The copyright industries where piracy creates massive economic impact are: (1) computer software 5 (2) book publishing, and (3) the entertainment industry which includes films and records.
Now, as far as computer software is concerned, it is a unique trade because software unlike other goods is very easy, cheap and quick to copy and the copying is perfect. There is no difference between the original and the spurious except in the packaging. The other characteristic of software is that it is very easy to destroy so that if you raid a premises and the defendants are alerted, it may take them not more than a few seconds to destroy software or to erase their entire hard disk. The other thing about software is that software unlike books is not sold but licensed and a software license is a very typical license called the shrink-wrap license simply because the term of the licenses are contained in a polythene packaging called a shrink-wrap which normally says on the top that if a buyer opens the packaging then he would be deemed to have agreed to all the terms and conditions of the license and that if the buyer is not agreeable to such terms and conditions, he should not open the packaging and return the product to the seller. In ProCD vs. Zeidenberg was a recent case in United States which upheld the validity of the shrink wrap license and upset the Court of Appeal decision which had held that such licenses cannot be valid because the buyer has not been alerted to what the terms and conditions are before he made the purchase.
Be that as it may, it is a trade practice to have these shrink wrap licenses and one of the usual terms of the license is that the buyer of original. software is entitled to keep only a limited number, normally 2 copies of the software for archival purposes or for back-ups so that in case the original gets destroyed he has a back-up.
Therefore, if you want to raid some one and he produces an original piece of software with a license and he has one back-up set and one original, there is nothing wrong with that and your raid would fail. It therefore becomes extremely difficult since most pirates just keep the originals and when an order is placed with them they make the copies against the order and adopt all kinds of distribution systems, sometimes delivering the goods in the street sometimes at the buyers premises, receiving the orders only on fax.
In the case of other goods, where for example if you are dealing in pirated jeans, pirated band bags, or even pirated books, you will find a whole lot of visible copies stacked at some premises and if your investigation has been good enough then your job is to reach out to where the goods are being stacked and the place where the duplication job is being done. But in software that is not tile case- There are no goods which are stacked. Copies are made and the aforesaid distribution methodology is followed which makes the enforcement far tougher.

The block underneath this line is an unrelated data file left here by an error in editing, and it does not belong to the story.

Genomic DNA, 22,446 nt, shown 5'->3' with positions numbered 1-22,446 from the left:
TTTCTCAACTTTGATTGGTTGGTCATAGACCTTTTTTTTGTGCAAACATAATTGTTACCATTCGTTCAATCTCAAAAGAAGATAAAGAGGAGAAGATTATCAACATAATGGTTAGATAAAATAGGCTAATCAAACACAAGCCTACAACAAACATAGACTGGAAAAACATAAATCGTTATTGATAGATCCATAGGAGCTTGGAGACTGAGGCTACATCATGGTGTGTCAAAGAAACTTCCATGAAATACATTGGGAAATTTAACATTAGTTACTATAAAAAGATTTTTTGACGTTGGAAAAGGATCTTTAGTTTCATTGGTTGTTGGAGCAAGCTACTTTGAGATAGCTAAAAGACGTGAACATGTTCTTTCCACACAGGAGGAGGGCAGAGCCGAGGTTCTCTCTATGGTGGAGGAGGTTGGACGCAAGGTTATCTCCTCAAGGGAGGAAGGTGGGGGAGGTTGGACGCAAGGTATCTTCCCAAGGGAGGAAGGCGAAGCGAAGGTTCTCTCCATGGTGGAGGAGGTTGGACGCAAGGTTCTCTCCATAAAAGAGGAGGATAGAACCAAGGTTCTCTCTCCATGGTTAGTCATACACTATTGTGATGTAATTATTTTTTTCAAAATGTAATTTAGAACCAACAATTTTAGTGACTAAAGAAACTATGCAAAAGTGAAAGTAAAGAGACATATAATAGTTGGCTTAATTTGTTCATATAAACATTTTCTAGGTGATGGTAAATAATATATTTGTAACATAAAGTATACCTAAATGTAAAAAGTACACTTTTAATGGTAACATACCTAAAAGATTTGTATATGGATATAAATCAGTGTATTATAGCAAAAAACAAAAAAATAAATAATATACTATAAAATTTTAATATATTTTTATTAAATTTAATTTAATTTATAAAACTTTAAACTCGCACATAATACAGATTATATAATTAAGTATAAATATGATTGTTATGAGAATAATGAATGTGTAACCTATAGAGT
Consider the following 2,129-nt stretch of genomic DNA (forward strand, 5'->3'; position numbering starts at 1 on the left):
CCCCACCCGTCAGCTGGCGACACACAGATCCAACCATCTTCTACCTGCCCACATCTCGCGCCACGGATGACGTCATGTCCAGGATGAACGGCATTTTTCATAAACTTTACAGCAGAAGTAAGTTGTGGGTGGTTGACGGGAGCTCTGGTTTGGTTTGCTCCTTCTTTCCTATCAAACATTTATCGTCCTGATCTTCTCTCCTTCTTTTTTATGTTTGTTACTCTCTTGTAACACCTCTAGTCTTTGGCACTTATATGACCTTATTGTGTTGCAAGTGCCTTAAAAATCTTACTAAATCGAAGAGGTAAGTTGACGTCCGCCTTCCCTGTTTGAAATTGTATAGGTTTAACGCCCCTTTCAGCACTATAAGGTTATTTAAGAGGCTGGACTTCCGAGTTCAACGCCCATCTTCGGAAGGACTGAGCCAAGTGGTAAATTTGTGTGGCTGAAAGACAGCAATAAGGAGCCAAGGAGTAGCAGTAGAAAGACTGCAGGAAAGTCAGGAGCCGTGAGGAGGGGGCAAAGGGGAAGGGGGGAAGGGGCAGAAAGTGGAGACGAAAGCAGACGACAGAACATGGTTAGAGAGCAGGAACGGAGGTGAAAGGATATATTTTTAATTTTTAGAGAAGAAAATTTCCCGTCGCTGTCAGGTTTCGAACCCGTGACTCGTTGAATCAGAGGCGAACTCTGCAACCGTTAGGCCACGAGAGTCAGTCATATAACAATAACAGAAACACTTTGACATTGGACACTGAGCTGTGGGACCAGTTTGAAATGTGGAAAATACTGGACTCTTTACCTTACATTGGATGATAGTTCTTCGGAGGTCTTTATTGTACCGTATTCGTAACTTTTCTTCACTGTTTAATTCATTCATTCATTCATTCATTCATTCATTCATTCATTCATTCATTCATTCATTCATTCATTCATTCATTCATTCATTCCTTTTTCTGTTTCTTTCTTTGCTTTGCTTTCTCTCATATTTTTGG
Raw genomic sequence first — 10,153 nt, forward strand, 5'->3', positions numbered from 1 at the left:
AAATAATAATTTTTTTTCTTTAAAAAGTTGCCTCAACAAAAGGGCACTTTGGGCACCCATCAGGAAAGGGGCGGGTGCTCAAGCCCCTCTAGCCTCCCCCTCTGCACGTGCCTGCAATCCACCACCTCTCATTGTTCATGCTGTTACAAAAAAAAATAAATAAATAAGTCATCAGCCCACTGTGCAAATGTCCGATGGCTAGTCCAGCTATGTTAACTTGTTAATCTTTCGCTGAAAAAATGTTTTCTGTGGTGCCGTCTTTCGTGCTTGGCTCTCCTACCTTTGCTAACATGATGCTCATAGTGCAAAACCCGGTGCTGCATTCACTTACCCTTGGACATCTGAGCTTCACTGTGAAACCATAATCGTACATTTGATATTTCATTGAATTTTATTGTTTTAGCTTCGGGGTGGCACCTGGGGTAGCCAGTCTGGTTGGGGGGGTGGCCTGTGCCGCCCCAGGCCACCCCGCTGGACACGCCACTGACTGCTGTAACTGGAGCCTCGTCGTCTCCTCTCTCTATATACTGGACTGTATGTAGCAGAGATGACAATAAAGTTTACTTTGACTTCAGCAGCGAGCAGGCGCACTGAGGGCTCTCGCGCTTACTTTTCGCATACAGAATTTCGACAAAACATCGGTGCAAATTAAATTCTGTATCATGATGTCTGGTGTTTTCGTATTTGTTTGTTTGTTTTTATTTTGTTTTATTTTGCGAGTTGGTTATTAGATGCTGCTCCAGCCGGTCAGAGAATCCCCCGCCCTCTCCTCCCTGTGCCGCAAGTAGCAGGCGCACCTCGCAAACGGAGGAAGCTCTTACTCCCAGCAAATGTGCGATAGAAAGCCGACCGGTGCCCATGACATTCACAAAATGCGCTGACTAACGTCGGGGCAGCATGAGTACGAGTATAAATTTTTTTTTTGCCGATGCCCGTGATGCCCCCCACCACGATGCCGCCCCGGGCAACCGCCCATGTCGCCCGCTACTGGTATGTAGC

In this case, therefore, it is essential to place a decoy order and in an Indian case for the first time in TBM vs. Kamal Dev, the court was compelled to modify the Anton Piller order so that the court commissioner was empowered to pose as a decoy customer to place an order for the goods, to take the delivery, to make the payment and to witness the whole sales transaction before his eyes. And that is the variation of the Anton Piller order. If that were not done, the normal search and seizure would not have been successful because the police would have found nothing but the original and no copies. The variation to the Anton Piller Order by which a court commissioner can go in cognito as a decoy customer is an extremely important variation which went a long way in combating piracy given the special difficulties posed by computer software. The order has been successfully followed in several other subsequent cases of Microsoft, Novell, Autodesk and Tata Consultancy Services.
The content of this article is intended to provide a general guide to the subject matter. Specialist advice should be sought about your specific circumstances.
Despite growing competition from emerging markets around the world, India continues to be the number one destination for outsourcing services involving information technology and business processes (IT/BPO services).
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